The practice of gazundering was a major focus of concern, and as a result, it is now less prevalent to hear of such practices in our industry.  However, we are aware that the problem still exists, albeit more discreetly.

A quick house sale company engaging in this kind of behaviour risks severe reputational damage and being barred from the governing bodies of our industry. In our opinion, it is simply bad business practice and not necessary. 

Check the Quick House Buyer’s Reviews

Make sure to look up reviews, social media profiles, and general online presence. A good starting point is LinkedIn, as well as Facebook and Twitter.

Ultimately, it’s your decision, but we’d usually suggest avoiding ‘one-man band’ property buyers.

Sell House Fast
The quick house sale firm you're dealing with should be able to provide up-to-date bank statements or a letter from their solicitor.

Fast House Buyer Track Record

Ask the quick house-buying company for details on other sales they have made in the recent past. Serious companies should be able to provide proof of the houses they have bought, such as completion statements from their solicitors.

Sell House Fast – Are you Dealing with a borrower or a cash buyer?

If you’re feeling dubious or even slightly concerned, request proof of the property buyer firm’s funds. This doesn’t necessarily prevent a price reduction at the last minute. Transparency is of utmost importance.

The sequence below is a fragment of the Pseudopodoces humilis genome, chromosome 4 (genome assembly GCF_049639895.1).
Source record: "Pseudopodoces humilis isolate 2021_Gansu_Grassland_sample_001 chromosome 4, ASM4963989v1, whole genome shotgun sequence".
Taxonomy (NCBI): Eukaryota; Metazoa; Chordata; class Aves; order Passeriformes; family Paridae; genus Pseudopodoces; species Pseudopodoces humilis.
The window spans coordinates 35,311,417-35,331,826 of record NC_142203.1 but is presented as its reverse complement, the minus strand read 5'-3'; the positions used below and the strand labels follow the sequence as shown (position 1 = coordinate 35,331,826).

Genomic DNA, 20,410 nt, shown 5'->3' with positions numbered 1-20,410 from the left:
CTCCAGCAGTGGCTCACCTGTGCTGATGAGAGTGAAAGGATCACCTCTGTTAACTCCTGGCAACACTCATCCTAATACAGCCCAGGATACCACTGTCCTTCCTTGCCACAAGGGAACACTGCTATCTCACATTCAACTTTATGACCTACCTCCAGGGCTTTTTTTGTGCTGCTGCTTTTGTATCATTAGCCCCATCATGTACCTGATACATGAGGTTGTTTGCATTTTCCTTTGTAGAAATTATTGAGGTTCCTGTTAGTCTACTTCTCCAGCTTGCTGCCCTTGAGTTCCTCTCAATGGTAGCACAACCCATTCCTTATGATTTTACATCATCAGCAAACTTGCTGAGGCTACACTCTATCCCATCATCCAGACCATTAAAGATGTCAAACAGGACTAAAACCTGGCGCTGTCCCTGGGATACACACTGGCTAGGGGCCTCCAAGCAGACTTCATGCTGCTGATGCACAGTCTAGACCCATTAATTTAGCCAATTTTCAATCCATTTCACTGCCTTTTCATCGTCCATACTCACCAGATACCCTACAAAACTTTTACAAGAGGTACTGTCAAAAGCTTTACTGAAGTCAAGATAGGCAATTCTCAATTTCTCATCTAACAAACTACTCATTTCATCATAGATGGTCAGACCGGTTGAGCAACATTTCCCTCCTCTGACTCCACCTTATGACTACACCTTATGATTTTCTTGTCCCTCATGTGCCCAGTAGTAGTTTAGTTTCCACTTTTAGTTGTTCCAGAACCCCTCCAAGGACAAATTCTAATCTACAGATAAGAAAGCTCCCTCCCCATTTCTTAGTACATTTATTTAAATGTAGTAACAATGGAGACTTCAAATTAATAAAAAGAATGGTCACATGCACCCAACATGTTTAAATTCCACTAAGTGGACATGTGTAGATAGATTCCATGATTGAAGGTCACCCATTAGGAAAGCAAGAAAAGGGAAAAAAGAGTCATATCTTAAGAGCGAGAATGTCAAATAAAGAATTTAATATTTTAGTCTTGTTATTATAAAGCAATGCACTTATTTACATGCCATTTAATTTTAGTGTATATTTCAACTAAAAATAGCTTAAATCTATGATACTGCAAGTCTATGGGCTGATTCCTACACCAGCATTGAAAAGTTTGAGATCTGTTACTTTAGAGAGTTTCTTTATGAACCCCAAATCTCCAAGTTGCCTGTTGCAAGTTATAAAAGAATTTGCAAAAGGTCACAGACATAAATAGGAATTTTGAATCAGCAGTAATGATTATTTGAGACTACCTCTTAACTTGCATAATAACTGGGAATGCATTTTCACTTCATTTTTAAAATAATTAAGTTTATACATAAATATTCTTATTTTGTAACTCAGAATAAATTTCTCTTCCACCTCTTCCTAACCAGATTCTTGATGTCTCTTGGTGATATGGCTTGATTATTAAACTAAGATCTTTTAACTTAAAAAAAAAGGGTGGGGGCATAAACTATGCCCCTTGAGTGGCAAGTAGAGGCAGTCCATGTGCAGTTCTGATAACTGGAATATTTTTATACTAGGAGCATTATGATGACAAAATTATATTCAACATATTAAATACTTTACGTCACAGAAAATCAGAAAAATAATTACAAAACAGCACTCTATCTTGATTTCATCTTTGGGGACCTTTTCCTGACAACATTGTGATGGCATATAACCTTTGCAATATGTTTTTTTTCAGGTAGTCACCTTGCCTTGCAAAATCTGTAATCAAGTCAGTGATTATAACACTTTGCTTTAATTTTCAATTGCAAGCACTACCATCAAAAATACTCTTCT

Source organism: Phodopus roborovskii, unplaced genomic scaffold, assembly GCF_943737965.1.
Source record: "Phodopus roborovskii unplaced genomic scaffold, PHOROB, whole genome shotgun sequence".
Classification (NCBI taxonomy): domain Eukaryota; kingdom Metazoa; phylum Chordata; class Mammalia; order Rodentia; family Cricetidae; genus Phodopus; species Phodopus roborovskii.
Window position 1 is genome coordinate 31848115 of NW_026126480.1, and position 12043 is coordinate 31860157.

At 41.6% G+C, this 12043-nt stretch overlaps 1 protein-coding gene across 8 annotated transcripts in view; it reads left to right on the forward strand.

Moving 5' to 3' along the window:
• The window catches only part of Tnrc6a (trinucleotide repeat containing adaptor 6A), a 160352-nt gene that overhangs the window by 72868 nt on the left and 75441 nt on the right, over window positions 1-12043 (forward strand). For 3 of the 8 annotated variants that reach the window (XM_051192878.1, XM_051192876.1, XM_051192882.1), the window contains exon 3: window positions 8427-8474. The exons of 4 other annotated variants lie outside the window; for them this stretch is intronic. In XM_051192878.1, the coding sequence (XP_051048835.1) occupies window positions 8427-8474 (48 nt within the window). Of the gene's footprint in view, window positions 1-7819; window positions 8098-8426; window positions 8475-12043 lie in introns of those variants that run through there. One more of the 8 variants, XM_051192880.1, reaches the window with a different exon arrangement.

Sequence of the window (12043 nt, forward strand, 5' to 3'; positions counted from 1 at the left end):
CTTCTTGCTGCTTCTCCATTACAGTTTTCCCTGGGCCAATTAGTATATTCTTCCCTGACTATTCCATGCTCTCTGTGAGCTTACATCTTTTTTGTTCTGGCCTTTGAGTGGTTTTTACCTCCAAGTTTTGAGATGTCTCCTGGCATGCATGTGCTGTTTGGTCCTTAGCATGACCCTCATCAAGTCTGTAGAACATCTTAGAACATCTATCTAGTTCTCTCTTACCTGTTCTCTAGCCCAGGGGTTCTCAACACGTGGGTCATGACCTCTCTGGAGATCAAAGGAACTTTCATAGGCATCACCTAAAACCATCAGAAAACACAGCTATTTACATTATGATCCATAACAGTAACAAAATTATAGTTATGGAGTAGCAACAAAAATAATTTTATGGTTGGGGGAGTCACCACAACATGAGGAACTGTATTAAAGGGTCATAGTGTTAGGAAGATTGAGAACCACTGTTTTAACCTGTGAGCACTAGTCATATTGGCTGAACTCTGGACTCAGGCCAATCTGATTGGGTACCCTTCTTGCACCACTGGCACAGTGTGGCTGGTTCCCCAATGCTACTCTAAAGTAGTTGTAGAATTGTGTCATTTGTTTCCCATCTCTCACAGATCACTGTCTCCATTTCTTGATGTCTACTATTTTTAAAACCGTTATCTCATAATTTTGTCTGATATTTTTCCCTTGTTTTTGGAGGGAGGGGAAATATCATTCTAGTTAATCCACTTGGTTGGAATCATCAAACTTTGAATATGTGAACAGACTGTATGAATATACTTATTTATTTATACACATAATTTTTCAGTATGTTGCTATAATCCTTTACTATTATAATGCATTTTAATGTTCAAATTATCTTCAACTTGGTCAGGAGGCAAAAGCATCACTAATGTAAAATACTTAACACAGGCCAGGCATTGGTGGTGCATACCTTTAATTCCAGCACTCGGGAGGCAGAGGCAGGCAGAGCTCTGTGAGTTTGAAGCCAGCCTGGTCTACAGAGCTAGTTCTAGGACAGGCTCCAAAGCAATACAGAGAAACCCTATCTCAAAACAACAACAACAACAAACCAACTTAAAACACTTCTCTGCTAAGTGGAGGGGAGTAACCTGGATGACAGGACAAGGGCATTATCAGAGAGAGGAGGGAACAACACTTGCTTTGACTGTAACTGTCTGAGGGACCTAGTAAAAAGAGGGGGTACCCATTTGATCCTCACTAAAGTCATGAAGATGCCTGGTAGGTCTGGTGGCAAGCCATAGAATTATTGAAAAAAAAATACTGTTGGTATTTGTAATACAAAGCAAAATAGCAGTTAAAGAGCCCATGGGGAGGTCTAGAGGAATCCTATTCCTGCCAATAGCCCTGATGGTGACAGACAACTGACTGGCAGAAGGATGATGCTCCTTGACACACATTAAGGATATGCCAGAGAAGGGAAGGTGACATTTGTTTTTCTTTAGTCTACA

The quick house sale firm you’re dealing with should be able to provide up-to-date bank statements or a letter from their solicitor. They may be using a pre-arranged finance facility, in which case, they are not cash buyers and are reliant on a bridging loan!

Bridging loans requires additional hoops to jump through, including a valuation.  You should ensure there will be no delays and that the money is securely in place to purchase your house on the agreed date.

Sell to True Cash House Buyers

We will happily provide you with a bank statement, and our solicitor’s details and complete when we say we will.  

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Property Saviour Price Promise

  • The price we’ll offer is the price that you will receive with no hidden deductions.
  • Be careful with ‘cash buyers’ who require a valuation needed for a mortgage or bridging loan.
  • These valuations or surveys result in delays and price reductions later on.
  • We are cash buyers.  There are no surveys.
  • We always provide proof of funds with every formal offer issued.
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We'll Pay £1,500 Towards Your Legal Fees

  • No long exclusivity agreement to sign because we are the buyers.
  • You are welcome to use your own solicitor. 
  • If you don’t have one, we can ask our solicitors for recommendations.
  • We share our solicitor’s details and issue a Memorandum of Sale. 
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  • Our approach is transparent and ethical, which is why sellers trust us.
  • 100% Discretion guaranteed. 
  • If you have another buyer, you can put us in a contracts race to see who completes first.
  • Complete in 10 days or at a timescale that works for you.  You are in control.